Fisherman’s Friends have become the first British band since The Beatles to inspire two feature films.
The Cornish sea-shanty-singing group began performing in their hometown of Port Isaac in 1995, before going on to secure a record deal with Universal Music’s Island Records in 2010.
The group – which is currently made up of brothers John and Jeremy Brown, John Lethbridge, Jason Nicholas, Toby Lobb, John McDonnell, Jon Cleave and Pete Hicks – were the inspiration for the 2019 film Fisherman’s Friends, starring Daniel Mays, James Purefoy and David Hayman.
The film saw cynical London music executive Danny, played by Mays, 44, discover a singing group of 10 Cornish fisherman while on a stag weekend and followed his attempt to have them believe they can achieve a top ten hit.
The film’s sequel, Fisherman’s Friends: One And All, is set for release on August 19 and will see Purefoy, 58, reprise the role of Jim, alongside other returning cast members including Maggie Steed, Dave Johns, Sam Swainsbury, Jade Anouka and Hayman, 74.
The second film, which finds the group struggling with their second album after the high of performing on the Pyramid Stage at Glastonbury Festival, will also feature a number of new cast members including Richard Harrington as the new band member Morgan as well as Ramon Tikaram, Joshua McGuire and Irish singer-songwriter Imelda May, in her debut acting role.
May, 48, also joins Fisherman’s Friends for three songs on the film’s accompanying soundtrack album – and the band’s 10th – which will be released alongside the film.
Speaking about the upcoming film, the band’s founder Cleave said: “Without sounding too biblical about it, there have been two comings of The Fisherman’s Friends.”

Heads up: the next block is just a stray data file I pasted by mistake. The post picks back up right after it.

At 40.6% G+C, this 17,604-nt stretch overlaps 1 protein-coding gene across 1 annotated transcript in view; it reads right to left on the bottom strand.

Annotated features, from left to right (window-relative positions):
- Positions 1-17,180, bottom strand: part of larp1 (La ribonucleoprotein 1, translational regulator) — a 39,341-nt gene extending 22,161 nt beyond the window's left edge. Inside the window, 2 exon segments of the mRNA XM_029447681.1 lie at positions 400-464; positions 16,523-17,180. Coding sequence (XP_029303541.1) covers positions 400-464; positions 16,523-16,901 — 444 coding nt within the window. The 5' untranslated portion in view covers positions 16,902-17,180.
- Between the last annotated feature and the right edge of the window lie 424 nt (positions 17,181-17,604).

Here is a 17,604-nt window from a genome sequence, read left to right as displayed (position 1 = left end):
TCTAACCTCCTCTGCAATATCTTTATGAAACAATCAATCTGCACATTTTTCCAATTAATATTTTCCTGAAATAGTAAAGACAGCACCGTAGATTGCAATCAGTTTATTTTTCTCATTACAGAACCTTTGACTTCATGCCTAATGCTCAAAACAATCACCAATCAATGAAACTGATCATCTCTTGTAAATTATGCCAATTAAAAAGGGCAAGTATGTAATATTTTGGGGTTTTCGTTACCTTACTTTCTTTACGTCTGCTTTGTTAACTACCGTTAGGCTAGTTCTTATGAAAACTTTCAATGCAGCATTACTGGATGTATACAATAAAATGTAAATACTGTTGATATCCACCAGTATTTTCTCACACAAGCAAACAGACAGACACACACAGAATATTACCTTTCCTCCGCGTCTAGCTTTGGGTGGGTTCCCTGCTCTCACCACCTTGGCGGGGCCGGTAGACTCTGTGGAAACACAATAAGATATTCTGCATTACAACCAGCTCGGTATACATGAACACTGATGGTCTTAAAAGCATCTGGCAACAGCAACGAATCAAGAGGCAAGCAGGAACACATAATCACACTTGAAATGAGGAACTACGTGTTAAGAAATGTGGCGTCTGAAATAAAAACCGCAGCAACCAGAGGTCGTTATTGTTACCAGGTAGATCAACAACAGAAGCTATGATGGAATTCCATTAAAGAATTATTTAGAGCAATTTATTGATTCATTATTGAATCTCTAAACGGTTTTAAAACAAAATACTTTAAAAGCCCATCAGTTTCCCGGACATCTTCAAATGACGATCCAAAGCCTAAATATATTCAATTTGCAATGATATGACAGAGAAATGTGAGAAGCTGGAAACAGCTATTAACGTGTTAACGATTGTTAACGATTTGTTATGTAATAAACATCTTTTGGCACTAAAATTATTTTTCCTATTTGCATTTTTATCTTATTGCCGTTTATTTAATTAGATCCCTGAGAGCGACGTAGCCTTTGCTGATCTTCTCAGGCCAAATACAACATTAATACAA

He added: “First up when we went and got discovered and got the recording contract and all that malarkey, and then once all that initial interest gradually faded, the movie came out and the whole thing kicked off again.
“Though it’s all very exciting, even to us Cornish gentlemen of a certain age, hopefully we’ve managed to stay steady at the helm, remain true to ourselves, and not get drawn into imagining we’re anything we’re not…”
The band’s manager Ian Brown added: “When I was lucky enough to meet the band singing in Port Isaac, I knew there was a bigger audience for their music. A sea shanty is a pop song that topped the charts before electricity was invented after all. What Shall We Do With The Drunken Sailor is the Let It Be of the 18th century.
“What no-one could foresee was just how much people would love them as people and their ever-evolving story. They are the perfect tonic for our times.”
The band are set for further success as Fisherman’s Friends: The Musical will tour the UK from September before branching out to Canada, the US and Australia.
Fisherman’s Friends have previously performed at The Queen’s Diamond Jubilee celebrations and Glastonbury festival. They were also awarded the good tradition award at the BBC Radio 2 Folk Awards in 2011.